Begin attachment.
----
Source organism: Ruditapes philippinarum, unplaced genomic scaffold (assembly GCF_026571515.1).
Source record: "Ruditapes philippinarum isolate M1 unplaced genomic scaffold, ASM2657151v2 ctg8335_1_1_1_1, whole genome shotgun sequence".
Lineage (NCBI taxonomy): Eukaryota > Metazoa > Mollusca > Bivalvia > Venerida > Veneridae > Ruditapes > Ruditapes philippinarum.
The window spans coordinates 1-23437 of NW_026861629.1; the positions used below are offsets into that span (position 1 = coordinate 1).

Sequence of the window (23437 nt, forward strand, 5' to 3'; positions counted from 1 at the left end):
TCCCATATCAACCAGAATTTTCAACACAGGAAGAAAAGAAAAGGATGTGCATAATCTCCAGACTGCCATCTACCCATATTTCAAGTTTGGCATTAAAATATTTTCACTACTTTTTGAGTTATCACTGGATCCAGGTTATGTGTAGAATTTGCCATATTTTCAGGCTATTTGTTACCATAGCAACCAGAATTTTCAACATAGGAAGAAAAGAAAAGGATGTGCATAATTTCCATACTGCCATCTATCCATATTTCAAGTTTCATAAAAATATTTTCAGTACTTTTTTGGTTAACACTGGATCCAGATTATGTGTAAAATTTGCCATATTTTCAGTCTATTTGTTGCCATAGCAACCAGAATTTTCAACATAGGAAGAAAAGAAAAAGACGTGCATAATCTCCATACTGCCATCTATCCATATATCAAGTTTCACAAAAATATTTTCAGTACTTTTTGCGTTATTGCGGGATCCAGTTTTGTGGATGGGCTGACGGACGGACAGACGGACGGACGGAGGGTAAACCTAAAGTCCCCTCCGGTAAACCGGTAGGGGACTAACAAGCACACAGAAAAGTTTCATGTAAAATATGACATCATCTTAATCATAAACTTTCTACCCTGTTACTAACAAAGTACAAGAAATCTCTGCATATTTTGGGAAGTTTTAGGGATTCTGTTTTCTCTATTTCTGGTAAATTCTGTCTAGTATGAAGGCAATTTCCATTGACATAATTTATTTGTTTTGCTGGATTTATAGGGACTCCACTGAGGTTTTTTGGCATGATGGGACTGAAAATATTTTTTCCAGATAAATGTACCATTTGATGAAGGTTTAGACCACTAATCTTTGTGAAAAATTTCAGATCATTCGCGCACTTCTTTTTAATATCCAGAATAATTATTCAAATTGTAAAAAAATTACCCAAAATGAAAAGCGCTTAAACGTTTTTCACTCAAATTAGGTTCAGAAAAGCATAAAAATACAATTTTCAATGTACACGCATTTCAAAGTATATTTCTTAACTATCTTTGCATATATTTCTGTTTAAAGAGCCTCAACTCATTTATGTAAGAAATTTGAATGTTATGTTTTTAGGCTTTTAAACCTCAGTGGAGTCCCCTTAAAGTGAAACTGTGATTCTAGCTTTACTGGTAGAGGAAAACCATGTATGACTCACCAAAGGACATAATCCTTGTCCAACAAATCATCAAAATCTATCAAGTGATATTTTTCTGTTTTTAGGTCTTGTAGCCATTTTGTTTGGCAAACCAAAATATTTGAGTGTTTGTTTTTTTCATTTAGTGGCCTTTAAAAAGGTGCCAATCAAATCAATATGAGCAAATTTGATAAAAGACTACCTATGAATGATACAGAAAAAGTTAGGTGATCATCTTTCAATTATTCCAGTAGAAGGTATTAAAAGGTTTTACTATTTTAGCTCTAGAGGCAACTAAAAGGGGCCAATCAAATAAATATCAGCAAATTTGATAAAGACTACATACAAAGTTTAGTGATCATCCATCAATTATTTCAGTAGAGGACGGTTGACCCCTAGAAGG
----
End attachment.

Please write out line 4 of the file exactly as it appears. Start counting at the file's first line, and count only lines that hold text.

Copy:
The window spans coordinates 1-23437 of NW_026861629.1; the positions used below are offsets into that span (position 1 = coordinate 1).